Ericksen clarified his earlier statements to The Associated Press, which reported that the Trump administration was mandating that any studies or data from EPA scientists undergo review by political appointees before they can be released to the public. He said he was speaking about existing scientific information on the EPA website that is under review by members of the Trump administration’s transition team.

He said new work by the agency’s scientists is subject to the same “temporary hold” as other kinds of public releases, which he said would likely be lifted by Friday. He said there was no mandate to subject studies or data to political review.

Former EPA staffers under both Republican and Democratic presidents said the restrictions imposed under Trump far exceed the practices of past administrations.

Chicago mayor welcomes help, warns against deploying troops

CHICAGO (AP) — A day after President Donald Trump declared he was ready to “send in the Feds” if Chicago can’t reduce its homicides, Mayor Rahm Emanuel warned against deploying the National Guard, saying it would hurt efforts to restore trust in the police.

Trump offered no details on what kind of federal intervention he was suggesting or if it could involve troops, but the mayor cautioned that using the military could make matters worse.

“We’re going through a process of reinvigorating community policing, building trust between the community and law enforcement,” the mayor told reporters Wednesday. Sending troops “is antithetical to the spirit of community policing.”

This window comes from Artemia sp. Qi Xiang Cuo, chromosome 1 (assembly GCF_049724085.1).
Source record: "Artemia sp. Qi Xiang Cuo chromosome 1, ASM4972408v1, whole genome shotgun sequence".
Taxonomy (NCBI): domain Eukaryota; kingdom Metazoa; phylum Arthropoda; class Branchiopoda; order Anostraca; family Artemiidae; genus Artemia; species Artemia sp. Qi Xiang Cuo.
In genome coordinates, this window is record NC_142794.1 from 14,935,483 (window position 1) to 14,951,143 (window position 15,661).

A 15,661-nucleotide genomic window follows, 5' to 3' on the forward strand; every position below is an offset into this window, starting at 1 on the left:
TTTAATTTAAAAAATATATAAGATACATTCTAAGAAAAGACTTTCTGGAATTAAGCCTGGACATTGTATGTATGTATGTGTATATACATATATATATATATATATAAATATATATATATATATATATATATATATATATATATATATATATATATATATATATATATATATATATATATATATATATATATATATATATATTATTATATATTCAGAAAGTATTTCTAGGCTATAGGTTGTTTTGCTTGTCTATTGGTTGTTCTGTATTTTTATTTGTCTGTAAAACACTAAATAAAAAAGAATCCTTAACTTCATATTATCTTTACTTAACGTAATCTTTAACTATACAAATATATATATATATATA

He said he welcomed federal help battling “gangs, guns and drugs.”

On Tuesday night, Trump tweeted: “If Chicago doesn’t fix the horrible ‘carnage’ going on, 228 shootings in 2017 with 42 killings (up 24% from 2016), I will send in the Feds!”

Trump says torture works as his government readies a review

WASHINGTON (AP) — President Donald Trump declared Wednesday he believes torture works as his administration readied a sweeping review of how America conducts the war on terror. It includes possible resumption of banned interrogation methods and reopening CIA-run “black site” prisons outside the United States.

In an interview with ABC News, Trump said he would wage war against Islamic State militants with the singular goal of keeping the U.S. safe. Asked specifically about the simulated drowning technique known as waterboarding, Trump cited the extremist group’s atrocities against Christians and others and said: “We have to fight fire with fire.”

Trump said he would consult with new Defense Secretary James Mattis and CIA Director Mike Pompeo before authorizing any new policy. But he said he had asked top intelligence officials in the past day: “Does torture work?”

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“And the answer was yes, absolutely,” Trump said.

He added that he wants to do “everything within the bounds of what you’re allowed to do legally.”